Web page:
Clinical OMICS

MAR-APR 2018

Healthcare magazine for research scientists, labs, pathologists, hospitals, cancer centers, physicians and biopharma companies providing news articles, expert interviews and videos about molecular diagnostics in precision medicine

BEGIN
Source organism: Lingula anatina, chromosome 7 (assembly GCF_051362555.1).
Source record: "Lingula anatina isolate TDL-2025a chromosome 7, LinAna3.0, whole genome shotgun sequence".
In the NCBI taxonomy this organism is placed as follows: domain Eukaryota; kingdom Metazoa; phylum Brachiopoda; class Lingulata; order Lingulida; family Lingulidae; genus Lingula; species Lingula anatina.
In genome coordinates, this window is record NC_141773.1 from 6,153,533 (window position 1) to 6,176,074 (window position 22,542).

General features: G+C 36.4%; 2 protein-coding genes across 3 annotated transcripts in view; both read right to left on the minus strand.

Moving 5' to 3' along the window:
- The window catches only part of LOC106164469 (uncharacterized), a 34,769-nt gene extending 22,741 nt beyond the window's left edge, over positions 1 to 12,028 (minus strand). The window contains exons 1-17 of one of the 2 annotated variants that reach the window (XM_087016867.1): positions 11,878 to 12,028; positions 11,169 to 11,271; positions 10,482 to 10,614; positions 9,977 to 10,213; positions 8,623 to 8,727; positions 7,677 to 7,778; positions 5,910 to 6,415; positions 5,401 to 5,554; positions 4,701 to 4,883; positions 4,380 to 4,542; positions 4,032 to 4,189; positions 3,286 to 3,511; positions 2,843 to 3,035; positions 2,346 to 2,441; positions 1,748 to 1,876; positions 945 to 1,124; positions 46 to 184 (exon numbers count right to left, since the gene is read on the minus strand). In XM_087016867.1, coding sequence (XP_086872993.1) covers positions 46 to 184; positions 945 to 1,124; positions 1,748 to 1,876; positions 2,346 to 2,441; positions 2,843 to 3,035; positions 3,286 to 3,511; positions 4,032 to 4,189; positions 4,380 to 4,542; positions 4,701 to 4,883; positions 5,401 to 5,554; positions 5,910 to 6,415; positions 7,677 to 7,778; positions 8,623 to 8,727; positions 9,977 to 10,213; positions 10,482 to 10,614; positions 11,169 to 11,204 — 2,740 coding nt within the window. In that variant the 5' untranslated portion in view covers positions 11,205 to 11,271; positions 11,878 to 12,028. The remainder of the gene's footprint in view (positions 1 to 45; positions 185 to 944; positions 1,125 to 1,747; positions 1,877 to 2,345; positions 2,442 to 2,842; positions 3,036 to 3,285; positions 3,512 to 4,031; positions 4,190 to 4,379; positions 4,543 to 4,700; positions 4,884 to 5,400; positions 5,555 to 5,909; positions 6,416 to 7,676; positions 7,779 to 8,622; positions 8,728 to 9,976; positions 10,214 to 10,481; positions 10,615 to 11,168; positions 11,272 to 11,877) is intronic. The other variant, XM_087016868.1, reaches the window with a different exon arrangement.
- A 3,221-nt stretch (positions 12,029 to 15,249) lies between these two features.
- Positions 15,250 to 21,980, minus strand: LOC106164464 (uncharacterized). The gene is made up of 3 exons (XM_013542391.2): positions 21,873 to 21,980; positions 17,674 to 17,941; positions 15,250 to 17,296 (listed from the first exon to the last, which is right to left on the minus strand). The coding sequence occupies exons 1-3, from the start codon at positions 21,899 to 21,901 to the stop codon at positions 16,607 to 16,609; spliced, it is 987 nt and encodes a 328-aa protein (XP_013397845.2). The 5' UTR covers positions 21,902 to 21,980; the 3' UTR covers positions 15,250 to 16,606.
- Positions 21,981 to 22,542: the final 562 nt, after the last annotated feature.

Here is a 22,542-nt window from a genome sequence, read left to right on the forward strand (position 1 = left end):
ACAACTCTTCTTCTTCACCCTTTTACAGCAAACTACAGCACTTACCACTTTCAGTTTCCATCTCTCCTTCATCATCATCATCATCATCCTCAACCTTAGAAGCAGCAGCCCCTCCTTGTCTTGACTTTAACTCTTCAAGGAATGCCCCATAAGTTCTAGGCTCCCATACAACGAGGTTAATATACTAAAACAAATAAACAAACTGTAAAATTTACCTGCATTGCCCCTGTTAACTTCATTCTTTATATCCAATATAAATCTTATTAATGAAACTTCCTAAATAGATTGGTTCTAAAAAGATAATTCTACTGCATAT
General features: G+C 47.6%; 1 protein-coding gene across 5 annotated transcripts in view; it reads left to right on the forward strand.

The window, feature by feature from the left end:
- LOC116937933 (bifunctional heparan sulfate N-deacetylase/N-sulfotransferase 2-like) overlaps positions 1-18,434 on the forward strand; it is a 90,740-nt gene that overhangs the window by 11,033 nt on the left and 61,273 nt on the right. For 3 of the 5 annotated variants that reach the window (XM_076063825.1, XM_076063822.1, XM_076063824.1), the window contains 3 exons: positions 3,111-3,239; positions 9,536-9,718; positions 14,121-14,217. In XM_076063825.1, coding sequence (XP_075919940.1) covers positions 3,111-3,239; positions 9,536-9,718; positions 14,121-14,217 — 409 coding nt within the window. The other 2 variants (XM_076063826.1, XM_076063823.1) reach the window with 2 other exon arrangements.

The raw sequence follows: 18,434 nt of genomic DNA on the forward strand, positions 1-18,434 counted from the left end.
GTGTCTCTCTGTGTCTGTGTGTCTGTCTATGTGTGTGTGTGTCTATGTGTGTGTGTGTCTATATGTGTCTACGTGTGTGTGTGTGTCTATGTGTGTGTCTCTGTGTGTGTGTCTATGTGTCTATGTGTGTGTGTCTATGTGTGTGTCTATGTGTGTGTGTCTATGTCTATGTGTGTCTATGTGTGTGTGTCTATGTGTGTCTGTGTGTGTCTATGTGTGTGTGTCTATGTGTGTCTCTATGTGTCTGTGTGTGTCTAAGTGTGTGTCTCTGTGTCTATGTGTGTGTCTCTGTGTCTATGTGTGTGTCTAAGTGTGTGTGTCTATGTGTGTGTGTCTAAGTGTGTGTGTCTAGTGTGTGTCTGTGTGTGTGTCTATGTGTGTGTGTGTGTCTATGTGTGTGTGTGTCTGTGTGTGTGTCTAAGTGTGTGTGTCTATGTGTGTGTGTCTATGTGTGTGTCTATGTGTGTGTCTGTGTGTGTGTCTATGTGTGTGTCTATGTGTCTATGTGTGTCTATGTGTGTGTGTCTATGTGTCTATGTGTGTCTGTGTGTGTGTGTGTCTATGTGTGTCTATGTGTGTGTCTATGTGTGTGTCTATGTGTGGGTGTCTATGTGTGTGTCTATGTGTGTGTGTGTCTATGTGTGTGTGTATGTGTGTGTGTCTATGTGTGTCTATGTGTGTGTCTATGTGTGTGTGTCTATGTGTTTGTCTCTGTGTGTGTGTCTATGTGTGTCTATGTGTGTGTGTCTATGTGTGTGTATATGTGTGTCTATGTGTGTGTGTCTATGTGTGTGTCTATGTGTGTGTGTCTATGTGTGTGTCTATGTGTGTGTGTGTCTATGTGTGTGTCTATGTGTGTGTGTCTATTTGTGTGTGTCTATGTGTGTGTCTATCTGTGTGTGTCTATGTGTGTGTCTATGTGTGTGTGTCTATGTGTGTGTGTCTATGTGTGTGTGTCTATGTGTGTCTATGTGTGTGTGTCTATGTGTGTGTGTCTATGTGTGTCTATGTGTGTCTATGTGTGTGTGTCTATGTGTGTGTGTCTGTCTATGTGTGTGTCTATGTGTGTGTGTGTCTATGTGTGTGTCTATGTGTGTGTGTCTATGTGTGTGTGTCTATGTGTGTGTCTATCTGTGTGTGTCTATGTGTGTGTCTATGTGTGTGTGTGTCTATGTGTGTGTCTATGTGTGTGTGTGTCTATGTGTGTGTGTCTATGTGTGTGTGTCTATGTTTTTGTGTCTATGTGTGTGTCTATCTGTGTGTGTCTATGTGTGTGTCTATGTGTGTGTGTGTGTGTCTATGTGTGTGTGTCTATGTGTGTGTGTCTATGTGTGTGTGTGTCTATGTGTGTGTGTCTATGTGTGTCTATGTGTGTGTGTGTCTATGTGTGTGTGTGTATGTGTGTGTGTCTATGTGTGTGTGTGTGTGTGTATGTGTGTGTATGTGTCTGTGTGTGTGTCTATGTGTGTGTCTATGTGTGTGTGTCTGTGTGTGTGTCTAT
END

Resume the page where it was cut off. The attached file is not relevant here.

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www.clinicalomics.com March/April 2018 Clinical OMICs 17 cerSEEK demonstrated a specificity of >99% with only seven out of 812 sam- ples from healthy individuals giving false-positives. According to co-au- thor Anne Marie Lennon, M.D., Ph.D., associate professor of medicine, "Hav- ing a small, robust panel allows us to minimize false positive results, which, in screening, is extremely important, because you really need to have a specificity of 99%. In addition, having a smaller panel allows us to keep the test affordable." The researchers applied the law of diminishing returns to optimize their panel of genetic mutations by identi- fying the minimum number of short DNA sequences, or amplicons, that would allow them to detect at least one driver mutation in each of the eight tumor types. They observed a plateau in detection sensitivity around 60 amplicons, and exceeding this number, the authors claimed, would increase the probability of false posi- tives without a substantial increase in sensitivity. Armed with an optimized 61-amplicon panel, the team used an immunoassay platform to whittle their list of 41 protein biomarker can- didates down to 8 that proved partic- ularly useful for distinguishing cancer patients from healthy controls. However, integrating data from multiple analytes presented a unique challenge. "This is the first time that an algorithm has been built for this specific type of data," said co-author Cristian Tomasetti, Ph.D., associ- ate professor of oncology. Tomasetti led the team of biostatisticians that developed the algorithms supporting CancerSEEK, which uses a logistical regression to classify samples as "pos- itive" or "negative" based on muta- tion frequency and protein levels. If scored positive, a supervised, machine-learning algorithm uses the information on mutation frequency and protein levels to determine the most likely location of the tumor based on tissue-specific patterns, and CancerSEEK successfully localized cancers to a small number of anatomic sites in 83% of patients. Since different tumors often share the same driver mutations, the ability to localize the cancer after detection is one of the major impediments to the successful implementation of a blood-based test that screens for multiple tumor types. Despite these promising results, the study has received several critiques. For instance, in an interview with NPR, Joshua Schiffman, M.D., pediat- ric oncologist at the Huntsman Cancer Institute at the University of Utah, pointed out that the test only identi- fied 43% of Stage I cancers. "If we have a test result that is negative we don't want to give false reassurance to the patient," he remarked. Lennon expressed a different per- spective on these numbers: "If you had a drug that improved cancer sur- vival by 40% people would say that it is brilliant… If we can identify 43% of the patients with Stage I cancer who are asymptomatic—that is a huge thing for those patients." In a true screening setting, how- ever, patients will have less advanced disease than the cohort used for the study, which already had diagnosed (continued on next page) The DETECT study at Geisinger Health system will enroll 10,000 women between the ages of 65 and 75 in the first large scale research to determine CancerSEEK's viability as a clinical diagnostic tool. TEK IMAGE/SCIENCE PHOTO LIBRARY / Getty Images

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